John Paul's aide sheds private light on a public life

Francis X. Rocca

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March 6, 2008

VATICAN CITY -- Nearly three years since his death, Pope John Paul II is on the fast track to sainthood and already acknowledged as one of the monumental figures of the 20th century. Testimony abounds to his holiness and the key role he played in some of the most consequential events of his time.

Now his longtime aide, Cardinal Stanislaw Dziwisz, has written a memoir, "A Life With Karol: My Forty-Year Friendship With the Man Who Became Pope," offering a close look at the late pope's private life.

Dziwisz, 68, served as John Paul's private secretary for nearly four decades. Written with Italo-Polish journalist Gian Franco Svidercoschi, the book has already appeared in more than a dozen languages, and has made the best-seller lists in Italy and Poland.

The book hits U.S. stores Tuesday (March 4).

A native Pole like John Paul (born Karol Wojtyla), Dziwisz is now the archbishop of Krakow, a post held by the pope before his election in 1978. Dziwisz was elevated to cardinal in 2006 by Pope Benedict XVI.

Dziwisz and Wojtyla first met in 1957, when Dziwisz was a young seminarian. In 1966, three years after Dziwisz was ordained by Wojtyla, the future pope called him as his personal secretary. Dziwisz asked when he should start. "Today will work," Wojtyla replied.

Dziwisz was by John Paul's side at all the key moments of his papacy, including the assassination attempt in St. Peter's Square on May 13, 1981, when the author caught the stricken pontiff in his arms, then gave him last rites on the operating table.

After John Paul's recovery, Dziwisz went with him to visit his imprisoned assailant, Mehmet Ali Agca. To the pope's distress, the Turkish gunman did not ask for forgiveness, but wanted only to know: "So why aren't you dead?" Having heard that John Paul attributed his survival to intervention by the Madonna of Fatima, Ali Agca "was afraid that this powerful goddess would avenge herself on him and `get rid of him,'" Dziwisz writes.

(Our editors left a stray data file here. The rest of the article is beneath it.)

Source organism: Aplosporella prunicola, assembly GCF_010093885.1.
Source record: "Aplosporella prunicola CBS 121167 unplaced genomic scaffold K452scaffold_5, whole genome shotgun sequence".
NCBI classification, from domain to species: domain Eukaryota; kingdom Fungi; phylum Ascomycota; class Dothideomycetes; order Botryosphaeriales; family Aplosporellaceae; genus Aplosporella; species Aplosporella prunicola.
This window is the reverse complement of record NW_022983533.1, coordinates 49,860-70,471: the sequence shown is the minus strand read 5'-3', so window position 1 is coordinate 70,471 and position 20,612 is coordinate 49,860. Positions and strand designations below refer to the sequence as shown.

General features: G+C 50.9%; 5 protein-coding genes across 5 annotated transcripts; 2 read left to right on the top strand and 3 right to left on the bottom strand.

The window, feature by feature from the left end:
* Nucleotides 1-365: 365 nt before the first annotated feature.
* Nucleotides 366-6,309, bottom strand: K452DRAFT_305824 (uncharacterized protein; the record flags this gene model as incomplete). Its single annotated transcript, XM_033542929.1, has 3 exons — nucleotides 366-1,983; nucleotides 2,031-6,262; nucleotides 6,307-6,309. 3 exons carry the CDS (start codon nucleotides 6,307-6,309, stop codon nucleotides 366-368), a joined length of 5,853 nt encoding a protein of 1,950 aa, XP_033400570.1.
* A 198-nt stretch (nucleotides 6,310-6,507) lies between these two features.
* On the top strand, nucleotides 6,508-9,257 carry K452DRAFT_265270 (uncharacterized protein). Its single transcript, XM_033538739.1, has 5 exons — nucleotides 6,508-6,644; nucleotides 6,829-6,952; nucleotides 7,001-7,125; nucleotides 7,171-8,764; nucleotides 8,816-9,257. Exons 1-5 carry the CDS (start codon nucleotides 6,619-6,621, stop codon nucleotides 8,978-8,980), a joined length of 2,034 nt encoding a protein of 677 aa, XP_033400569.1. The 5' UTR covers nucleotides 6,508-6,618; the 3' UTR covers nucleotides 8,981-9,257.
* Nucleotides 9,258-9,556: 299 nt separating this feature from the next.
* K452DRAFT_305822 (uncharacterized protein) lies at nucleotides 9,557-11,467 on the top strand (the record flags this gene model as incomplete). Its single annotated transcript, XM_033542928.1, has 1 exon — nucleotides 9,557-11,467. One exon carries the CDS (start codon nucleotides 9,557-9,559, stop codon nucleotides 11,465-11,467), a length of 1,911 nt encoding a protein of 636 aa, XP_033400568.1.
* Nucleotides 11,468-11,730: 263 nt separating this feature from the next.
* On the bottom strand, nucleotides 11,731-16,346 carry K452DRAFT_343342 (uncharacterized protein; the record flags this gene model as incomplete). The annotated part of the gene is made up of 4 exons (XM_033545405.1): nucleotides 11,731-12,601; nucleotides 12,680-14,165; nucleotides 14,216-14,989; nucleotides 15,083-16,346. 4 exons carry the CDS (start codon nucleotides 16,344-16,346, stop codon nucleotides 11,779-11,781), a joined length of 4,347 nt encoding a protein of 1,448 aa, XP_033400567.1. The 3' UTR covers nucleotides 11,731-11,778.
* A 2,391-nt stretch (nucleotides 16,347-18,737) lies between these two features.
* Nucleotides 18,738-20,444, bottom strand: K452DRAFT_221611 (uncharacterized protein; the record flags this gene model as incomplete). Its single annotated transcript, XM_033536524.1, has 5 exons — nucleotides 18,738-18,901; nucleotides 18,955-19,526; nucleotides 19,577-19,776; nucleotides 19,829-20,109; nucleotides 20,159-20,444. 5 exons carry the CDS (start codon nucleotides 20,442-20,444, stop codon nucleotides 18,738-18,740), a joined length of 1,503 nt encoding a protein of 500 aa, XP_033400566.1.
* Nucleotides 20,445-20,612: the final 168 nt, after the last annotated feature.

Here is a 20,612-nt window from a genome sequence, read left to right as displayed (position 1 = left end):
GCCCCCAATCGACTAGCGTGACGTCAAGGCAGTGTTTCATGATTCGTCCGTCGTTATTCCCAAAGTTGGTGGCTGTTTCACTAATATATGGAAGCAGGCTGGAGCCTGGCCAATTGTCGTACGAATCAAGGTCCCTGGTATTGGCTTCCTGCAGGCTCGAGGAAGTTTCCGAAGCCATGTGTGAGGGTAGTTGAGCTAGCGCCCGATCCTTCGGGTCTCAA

John Paul concluded that the leaders of the Soviet Union had ordered his assassination out of fear (ultimately well-founded) that he would inspire an anti-Communist revolution in Poland. "Don't all roads, however disparate they are, lead to the KGB?" Dziwisz writes.

The book has lighter moments, too, including an account of John Paul's surreptitious skiing excursions early in his papacy. Accompanied by a few priests and no bodyguards, the pope rode in the back seat of an ordinary car, with a front-seat passenger holding open a newspaper to shield him from view.
On the slopes, John Paul "was dressed like everyone else: parka, cap, goggles," yet long went unrecognized. "After all, who could imagine that a pope would go skiing?" Dziwisz writes. An astonished 10-year-old boy finally blew the pontiff's cover.
Dziwisz describes the pope's daily life, including his dining habits. "He wouldn't take much, but he would try everything," though he had a weakness for Italian sweets and coffee. His preferences in television viewing included documentaries and the news, "but he wasn't adverse to movies."

For the second half of his 26-year reign, John Paul was increasingly plagued by Parkinson's disease and other ailments, and actually considered resigning on his 80th birthday in the year 2000. Though he decided against it, Dziwisz writes, he "did work out a procedure for resigning should he no longer be able to carry out his papal mission."
The cardinal's account of John Paul's last hours is filled with poignant detail. A picture of the pope's mother and father sat on his nightstand. He died listening to a priest read from the Gospel of John. Afterward, those present sang a hymn of praise, not mourning.

"We wanted to thank God for the gift he had given us," Dziwisz writes, "the gift of the person of the Holy Father, of Karol Wojtyla."

John Paul's aide sheds private light on a public life
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c. 2008 Religion News Service

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